Chain of Command Principle

AuthorDenise Tanguay, Tim Barnett

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The chain of command, sometimes called the scaler chain, is the formal line of authority, communication, and responsibility within an organization. The chain of command is usually depicted on an organizational chart, which identifies the superior and subordinate relationships in the organizational structure. According to classical organization theory the organizational chart allows one to visualize the lines of authority and communication within an organizational structure and ensures clear assignment of duties and responsibilities. By utilizing the chain of command, and its visible authority relationships, the principle of unity of command is maintained. Unity of command means that each subordinate reports to one and only one superior.


The chain of command principle is ancient, but its application to the management of organizations was only systematized in the twentieth century. Two individuals—the French engineer and executive Henri Fayol and the German sociologist Max Weber—contributed much to our understanding of this principle. In his book, General and Industrial Management, Fayol presented what have come to be known as the fourteen principles of management. These principles include both the unity of command (his fourth principle) and the scalar chain (line of authority). Fayol's principle of the unity of command holds that a subordinate should report to one and only one supervisor. Fayol believed that this was necessary to provide the supervisor with clear position authority, and to prevent a subordinate from receiving conflicting orders. Fayol's scalar chain principle states that authority and responsibility flow, one level at a time, in a vertical line from the highest level in an organization to its lowest level. This line of authority establishes an organization's hierarchy. Fayol believed that it was a management error to abandon the chain of command for no reason, but he also allowed for circumstances in which the chain of command might be bypassed for the good of the company. For example, Fayol suggested that communication delays might sometimes be caused by blind adherence to the chain of command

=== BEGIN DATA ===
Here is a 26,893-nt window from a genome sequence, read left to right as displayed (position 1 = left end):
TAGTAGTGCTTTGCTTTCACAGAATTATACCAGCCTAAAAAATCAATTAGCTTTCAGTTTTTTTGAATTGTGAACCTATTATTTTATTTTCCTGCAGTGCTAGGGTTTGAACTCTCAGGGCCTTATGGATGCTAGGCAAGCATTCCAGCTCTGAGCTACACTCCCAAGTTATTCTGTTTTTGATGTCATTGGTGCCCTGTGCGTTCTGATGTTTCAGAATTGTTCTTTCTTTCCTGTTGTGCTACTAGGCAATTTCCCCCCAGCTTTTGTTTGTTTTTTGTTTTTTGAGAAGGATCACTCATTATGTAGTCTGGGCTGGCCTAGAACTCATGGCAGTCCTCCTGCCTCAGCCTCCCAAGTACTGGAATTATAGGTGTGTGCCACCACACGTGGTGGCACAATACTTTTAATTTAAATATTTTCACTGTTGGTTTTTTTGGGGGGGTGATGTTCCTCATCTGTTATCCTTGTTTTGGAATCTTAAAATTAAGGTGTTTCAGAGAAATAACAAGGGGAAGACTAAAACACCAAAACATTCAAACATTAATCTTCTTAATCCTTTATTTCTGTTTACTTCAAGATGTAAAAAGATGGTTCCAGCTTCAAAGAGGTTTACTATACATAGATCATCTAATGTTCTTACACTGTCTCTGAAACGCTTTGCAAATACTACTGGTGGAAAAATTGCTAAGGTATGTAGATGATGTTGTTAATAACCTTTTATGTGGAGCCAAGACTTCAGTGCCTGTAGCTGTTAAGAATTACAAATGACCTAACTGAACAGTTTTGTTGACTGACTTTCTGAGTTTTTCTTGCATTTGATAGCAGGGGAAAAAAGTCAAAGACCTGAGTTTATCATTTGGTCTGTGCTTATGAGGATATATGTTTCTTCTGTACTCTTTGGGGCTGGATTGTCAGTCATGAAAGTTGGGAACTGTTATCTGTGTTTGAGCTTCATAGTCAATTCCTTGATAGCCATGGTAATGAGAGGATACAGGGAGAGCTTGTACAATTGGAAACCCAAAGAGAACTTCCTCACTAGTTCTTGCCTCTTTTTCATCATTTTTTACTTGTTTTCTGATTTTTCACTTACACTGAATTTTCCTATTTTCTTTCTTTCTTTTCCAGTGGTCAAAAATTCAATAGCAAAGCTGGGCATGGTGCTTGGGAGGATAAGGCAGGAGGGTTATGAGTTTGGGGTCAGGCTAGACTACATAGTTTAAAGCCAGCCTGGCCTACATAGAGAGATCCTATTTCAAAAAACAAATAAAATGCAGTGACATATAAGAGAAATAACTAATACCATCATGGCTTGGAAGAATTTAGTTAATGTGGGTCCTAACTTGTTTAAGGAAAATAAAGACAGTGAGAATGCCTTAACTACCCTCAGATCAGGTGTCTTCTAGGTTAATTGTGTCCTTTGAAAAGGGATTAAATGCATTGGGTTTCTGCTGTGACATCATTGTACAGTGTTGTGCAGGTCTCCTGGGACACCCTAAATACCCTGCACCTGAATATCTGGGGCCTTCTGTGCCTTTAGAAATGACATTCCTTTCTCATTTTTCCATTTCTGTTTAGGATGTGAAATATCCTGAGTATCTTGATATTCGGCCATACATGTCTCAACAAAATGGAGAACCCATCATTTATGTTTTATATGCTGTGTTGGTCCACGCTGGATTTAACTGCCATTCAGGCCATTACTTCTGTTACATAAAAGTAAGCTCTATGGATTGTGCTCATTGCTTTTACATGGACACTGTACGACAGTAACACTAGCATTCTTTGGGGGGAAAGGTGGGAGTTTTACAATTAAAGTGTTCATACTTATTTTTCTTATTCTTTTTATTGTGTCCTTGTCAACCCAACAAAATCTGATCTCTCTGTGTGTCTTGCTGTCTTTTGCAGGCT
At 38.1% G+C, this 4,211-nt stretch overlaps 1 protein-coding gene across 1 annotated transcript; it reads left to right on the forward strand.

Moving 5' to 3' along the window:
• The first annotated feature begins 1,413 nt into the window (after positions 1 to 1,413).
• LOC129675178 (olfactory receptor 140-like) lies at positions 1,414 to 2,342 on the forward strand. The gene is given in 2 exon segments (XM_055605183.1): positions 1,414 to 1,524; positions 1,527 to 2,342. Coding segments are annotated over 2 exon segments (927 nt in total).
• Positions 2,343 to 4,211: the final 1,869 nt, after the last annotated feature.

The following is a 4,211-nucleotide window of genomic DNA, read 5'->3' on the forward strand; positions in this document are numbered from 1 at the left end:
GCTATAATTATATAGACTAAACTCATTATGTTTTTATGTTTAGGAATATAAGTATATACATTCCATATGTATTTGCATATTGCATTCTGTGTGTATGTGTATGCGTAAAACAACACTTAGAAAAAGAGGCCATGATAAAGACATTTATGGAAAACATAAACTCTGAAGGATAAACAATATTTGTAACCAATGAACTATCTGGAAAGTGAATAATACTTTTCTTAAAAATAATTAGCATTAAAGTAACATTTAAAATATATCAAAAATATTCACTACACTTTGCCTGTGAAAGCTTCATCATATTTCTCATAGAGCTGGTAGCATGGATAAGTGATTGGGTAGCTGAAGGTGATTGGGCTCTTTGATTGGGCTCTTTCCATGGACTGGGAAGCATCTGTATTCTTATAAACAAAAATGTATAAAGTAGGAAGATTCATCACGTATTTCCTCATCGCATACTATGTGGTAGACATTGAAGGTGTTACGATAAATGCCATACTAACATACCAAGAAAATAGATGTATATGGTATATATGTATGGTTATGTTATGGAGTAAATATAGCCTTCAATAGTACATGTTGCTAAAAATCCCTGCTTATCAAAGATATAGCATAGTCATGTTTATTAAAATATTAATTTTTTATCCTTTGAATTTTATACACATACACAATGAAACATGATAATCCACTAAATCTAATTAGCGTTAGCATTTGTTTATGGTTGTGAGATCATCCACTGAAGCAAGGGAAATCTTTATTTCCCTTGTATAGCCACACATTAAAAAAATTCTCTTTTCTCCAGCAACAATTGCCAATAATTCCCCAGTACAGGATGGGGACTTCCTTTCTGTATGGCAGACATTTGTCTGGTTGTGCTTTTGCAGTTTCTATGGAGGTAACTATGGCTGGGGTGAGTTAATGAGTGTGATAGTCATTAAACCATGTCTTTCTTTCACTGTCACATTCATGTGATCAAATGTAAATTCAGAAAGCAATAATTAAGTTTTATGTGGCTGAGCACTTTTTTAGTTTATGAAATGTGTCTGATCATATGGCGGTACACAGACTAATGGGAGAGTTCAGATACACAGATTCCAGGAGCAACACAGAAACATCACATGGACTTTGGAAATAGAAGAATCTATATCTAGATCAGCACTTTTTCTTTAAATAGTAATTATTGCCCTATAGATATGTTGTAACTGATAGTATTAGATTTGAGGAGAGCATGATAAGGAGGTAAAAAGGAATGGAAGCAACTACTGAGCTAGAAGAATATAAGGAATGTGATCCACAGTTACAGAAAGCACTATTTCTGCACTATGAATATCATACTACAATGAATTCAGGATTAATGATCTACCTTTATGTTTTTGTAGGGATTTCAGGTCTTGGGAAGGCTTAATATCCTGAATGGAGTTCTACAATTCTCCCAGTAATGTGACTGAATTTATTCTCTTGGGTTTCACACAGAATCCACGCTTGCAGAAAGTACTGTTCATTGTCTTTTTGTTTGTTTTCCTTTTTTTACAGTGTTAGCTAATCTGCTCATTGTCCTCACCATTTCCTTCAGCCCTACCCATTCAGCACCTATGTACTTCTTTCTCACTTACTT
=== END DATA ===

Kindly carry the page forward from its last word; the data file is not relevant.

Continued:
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and unity of command principles, and proposed what he called the "gangplank," which allows communications outside the chain of command as long as superiors are made aware. Weber also studied the problems inherent in large...

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